Something many of the people in the south-east of England do as a matter of course. It’s called rational behaviour!

  37. > treating commuting costs as part of your housing costs

    Aren’t commuting costs tax-deductible in Switzerland? That makes the calculation a little more interesting.

    AndrewC,

    Thanks, I’ll bear that in mind for when the kids are older. The situation might have changed by then – but then again given the glacial speed of tax reforms, they may not have.

  38. “Absence of graffiti’s something I notice down here.”

    Just take a walk by the river in Seville, BiS…Or try Cadiz.

  39. Sorry, the dividend will presumably be whatever creates a net £7k after tax, which is what comes back as rent? And £7.5K not £7K..:)

  40. “Stop all UK gov borrowing and then see what is still standing. The shortfall would be what –150-200 billion a year?”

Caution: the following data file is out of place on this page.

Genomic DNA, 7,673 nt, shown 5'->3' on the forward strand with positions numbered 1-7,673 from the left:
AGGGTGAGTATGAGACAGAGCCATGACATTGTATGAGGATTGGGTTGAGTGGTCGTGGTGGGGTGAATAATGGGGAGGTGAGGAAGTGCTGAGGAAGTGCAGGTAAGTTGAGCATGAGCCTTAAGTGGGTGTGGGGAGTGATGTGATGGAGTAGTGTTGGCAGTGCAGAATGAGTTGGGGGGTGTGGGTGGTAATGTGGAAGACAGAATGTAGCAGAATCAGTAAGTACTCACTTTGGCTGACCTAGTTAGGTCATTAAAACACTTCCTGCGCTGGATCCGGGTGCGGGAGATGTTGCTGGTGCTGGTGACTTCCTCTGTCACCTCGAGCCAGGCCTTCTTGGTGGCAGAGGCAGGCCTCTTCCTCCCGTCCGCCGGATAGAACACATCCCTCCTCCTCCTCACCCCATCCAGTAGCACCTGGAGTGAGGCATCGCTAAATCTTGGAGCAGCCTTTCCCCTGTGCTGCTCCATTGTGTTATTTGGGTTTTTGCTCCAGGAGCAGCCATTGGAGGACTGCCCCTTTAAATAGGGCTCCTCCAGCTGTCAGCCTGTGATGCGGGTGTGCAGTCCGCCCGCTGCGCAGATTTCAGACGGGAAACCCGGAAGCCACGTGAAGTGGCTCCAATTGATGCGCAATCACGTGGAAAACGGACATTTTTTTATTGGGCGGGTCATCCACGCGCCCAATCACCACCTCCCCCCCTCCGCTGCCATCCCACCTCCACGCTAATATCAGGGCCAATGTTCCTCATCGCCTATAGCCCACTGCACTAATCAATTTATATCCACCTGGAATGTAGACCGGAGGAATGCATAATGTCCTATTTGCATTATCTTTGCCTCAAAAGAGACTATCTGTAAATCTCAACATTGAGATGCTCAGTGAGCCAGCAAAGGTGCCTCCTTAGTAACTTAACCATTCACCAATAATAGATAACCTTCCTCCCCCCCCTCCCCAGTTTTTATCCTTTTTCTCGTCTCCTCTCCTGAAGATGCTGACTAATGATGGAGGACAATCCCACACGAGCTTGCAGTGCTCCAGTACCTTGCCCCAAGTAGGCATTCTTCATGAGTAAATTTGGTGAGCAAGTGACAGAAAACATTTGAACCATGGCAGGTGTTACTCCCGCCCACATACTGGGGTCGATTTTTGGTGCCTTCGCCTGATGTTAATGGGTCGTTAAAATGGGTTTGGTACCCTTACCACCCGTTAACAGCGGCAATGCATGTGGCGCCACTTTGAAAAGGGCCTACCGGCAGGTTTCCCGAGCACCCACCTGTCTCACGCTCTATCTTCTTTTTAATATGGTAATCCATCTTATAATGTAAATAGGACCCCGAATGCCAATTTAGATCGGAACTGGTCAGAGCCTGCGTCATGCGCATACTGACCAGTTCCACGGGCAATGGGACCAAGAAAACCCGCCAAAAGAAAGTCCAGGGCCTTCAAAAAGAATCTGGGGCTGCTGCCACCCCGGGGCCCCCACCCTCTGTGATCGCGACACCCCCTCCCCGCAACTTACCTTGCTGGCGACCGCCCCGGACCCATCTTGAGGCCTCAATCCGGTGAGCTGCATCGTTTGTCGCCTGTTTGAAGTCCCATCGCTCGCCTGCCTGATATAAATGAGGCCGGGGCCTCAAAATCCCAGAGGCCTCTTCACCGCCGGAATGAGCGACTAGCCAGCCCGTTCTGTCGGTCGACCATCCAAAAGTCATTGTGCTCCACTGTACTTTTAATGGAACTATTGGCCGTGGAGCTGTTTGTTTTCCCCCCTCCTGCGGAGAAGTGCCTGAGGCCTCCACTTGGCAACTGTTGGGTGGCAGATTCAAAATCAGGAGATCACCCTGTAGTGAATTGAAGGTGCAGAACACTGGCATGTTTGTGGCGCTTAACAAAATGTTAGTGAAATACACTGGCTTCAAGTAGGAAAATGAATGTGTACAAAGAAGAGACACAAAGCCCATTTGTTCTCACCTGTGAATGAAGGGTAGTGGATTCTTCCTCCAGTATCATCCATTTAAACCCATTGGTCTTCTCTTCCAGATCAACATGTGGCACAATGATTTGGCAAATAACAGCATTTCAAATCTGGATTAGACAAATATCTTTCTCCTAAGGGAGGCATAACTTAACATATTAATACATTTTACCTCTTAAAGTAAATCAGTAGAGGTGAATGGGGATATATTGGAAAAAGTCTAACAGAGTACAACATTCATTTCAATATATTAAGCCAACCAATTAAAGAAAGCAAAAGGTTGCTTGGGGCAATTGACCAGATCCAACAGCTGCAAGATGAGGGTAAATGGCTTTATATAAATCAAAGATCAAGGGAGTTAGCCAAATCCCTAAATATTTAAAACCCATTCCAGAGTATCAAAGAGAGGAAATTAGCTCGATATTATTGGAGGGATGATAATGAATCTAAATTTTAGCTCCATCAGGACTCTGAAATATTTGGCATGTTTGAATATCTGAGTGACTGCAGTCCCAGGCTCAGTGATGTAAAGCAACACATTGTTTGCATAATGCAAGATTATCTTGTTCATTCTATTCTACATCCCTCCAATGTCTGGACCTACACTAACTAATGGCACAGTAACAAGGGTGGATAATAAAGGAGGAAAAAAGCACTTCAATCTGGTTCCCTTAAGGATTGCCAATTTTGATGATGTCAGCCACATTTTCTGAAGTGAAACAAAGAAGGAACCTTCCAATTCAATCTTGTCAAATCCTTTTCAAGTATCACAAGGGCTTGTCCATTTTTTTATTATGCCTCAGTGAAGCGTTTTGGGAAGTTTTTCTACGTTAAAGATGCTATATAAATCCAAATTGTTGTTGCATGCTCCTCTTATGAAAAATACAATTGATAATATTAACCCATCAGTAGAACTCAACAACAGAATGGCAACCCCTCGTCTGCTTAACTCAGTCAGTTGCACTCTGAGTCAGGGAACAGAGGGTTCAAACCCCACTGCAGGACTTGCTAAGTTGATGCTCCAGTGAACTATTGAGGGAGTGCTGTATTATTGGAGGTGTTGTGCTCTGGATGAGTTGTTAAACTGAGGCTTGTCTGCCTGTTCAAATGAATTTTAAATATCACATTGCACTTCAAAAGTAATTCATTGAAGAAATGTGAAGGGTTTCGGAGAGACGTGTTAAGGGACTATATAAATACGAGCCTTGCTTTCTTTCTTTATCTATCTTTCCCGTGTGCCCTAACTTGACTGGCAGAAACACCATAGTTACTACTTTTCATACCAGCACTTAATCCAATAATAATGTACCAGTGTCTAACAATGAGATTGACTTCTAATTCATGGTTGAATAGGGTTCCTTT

Agreed, Ecksy!

    Just cutting 90% of the quangocracy would meet half of that gap…the rest could easily be found – if there were the political will, which there simply isn’t.

    That said, possible cuts could include:
    ▪LA social services – cut by 60%: they are hugely inefficient (and reservoirs of marxism) and should focus on the elderly.
    ▪the central civil service – cut by 30%. And Permanent Secretaries who don’t achieve this without reducing service delivery are to be sacked, possibly for gross misconduct…
    ▪all diversity programmes
    ▪public health propaganda ( assuming a move to an insurance-based scheme)
    ▪complete abolition of LA education authorities, with the introduction of education vouchers.

    In addition:
    ▪a 100% tax on chewing gum!
    ▪500% tax on tattoos!

    Result: the UK begins to pay off its vast debts…

  41. @PF.

    This tax year there is a £5k tax free dividend allowance. Drops to £2k next year.

    But the idea works particularly well for student children. With no other income you can pay £7.5k – the full rent-a-room allowance – in dividends and charge it in rent.

    Teach the child about responsibility, paying their way and the importance of tax planning.

    Here’s £7.5k and here’s a bill for rent.